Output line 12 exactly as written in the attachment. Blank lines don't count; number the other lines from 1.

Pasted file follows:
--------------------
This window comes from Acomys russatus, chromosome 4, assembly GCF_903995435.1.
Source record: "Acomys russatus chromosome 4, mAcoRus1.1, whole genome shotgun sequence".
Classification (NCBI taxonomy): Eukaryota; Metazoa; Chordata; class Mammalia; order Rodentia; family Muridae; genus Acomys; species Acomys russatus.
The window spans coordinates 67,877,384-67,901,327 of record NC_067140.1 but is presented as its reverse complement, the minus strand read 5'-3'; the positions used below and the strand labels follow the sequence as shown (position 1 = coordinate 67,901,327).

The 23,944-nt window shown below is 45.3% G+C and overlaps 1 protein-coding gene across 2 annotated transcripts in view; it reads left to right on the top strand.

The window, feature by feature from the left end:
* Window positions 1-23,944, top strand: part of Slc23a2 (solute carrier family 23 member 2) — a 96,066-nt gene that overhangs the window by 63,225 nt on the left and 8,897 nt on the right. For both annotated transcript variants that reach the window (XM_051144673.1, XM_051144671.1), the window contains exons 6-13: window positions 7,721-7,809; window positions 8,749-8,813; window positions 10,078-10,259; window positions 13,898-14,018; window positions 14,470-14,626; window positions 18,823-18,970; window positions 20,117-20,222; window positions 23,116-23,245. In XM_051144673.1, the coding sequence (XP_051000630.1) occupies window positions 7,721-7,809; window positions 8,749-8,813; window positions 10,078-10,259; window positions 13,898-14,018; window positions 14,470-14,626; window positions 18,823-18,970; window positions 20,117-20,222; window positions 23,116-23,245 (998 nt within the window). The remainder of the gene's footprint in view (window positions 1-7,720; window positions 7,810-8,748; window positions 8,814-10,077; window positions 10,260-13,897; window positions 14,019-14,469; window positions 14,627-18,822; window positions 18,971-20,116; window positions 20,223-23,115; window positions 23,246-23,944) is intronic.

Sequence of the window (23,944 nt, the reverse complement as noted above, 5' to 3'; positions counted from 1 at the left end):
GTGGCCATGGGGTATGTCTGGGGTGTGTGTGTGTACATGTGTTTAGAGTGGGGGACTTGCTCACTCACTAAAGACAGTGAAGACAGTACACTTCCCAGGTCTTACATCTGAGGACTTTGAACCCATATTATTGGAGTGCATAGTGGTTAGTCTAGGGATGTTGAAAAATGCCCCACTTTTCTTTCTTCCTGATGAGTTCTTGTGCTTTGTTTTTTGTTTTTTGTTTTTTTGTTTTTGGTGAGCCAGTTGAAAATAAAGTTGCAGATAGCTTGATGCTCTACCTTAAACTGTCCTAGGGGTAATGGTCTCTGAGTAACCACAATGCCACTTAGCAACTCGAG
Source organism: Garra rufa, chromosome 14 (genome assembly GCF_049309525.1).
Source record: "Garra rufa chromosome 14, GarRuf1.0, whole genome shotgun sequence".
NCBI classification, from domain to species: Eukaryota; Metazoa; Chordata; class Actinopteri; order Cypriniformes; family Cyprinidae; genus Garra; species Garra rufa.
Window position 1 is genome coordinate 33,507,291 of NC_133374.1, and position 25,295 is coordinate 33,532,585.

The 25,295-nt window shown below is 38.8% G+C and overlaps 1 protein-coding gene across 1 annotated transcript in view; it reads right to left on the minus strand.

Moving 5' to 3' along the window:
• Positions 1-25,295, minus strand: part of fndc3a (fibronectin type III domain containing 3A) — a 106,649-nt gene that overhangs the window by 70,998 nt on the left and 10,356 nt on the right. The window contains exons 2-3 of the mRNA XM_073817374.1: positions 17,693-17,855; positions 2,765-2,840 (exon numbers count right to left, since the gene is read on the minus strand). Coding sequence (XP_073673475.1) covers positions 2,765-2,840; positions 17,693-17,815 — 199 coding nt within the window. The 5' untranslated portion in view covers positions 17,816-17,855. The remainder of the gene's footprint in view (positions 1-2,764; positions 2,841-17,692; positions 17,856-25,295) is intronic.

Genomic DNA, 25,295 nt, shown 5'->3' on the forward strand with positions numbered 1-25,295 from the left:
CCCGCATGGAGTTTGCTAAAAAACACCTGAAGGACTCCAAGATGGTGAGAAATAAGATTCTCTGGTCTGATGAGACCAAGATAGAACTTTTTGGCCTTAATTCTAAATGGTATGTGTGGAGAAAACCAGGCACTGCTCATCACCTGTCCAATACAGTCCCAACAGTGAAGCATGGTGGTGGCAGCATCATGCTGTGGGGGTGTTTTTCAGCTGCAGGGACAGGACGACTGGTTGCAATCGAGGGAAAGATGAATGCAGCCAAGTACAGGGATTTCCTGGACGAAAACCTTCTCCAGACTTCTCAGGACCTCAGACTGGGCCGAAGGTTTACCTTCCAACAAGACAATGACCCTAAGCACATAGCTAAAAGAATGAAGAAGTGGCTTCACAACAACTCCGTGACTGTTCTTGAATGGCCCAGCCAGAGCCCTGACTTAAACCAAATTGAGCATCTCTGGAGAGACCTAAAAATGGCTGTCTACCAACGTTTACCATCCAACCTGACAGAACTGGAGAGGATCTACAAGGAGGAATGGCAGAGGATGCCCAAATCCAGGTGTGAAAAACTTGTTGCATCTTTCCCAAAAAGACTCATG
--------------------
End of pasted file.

NCBI classification, from domain to species: Eukaryota; Metazoa; Chordata; class Actinopteri; order Cypriniformes; family Cyprinidae; genus Garra; species Garra rufa.